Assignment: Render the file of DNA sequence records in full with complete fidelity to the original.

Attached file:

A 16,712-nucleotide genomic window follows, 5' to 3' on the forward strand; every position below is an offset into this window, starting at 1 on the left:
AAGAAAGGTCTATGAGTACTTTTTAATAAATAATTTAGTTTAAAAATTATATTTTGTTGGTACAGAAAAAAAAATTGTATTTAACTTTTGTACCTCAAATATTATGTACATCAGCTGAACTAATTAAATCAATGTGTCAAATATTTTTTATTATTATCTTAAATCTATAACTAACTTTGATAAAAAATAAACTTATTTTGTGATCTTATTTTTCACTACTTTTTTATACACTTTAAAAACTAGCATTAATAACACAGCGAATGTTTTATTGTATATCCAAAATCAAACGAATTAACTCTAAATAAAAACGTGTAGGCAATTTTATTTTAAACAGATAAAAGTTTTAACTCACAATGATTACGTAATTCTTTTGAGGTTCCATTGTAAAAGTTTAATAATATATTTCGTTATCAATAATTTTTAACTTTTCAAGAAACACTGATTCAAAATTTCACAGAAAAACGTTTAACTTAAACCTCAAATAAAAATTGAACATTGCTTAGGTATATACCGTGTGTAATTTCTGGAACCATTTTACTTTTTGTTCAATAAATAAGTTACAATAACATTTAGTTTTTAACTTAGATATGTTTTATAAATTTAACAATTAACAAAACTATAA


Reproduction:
A 16,712-nucleotide genomic window follows, 5' to 3' on the forward strand; every position below is an offset into this window, starting at 1 on the left:
AAGAAAGGTCTATGAGTACTTTTTAATAAATAATTTAGTTTAAAAATTATATTTTGTTGGTACAGAAAAAAAAATTGTATTTAACTTTTGTACCTCAAATATTATGTACATCAGCTGAACTAATTAAATCAATGTGTCAAATATTTTTTATTATTATCTTAAATCTATAACTAACTTTGATAAAAAATAAACTTATTTTGTGATCTTATTTTTCACTACTTTTTTATACACTTTAAAAACTAGCATTAATAACACAGCGAATGTTTTATTGTATATCCAAAATCAAACGAATTAACTCTAAATAAAAACGTGTAGGCAATTTTATTTTAAACAGATAAAAGTTTTAACTCACAATGATTACGTAATTCTTTTGAGGTTCCATTGTAAAAGTTTAATAATATATTTCGTTATCAATAATTTTTAACTTTTCAAGAAACACTGATTCAAAATTTCACAGAAAAACGTTTAACTTAAACCTCAAATAAAAATTGAACATTGCTTAGGTATATACCGTGTGTAATTTCTGGAACCATTTTACTTTTTGTTCAATAAATAAGTTACAATAACATTTAGTTTTTAACTTAGATATGTTTTATAAATTTAACAATTAACAAAACTATAA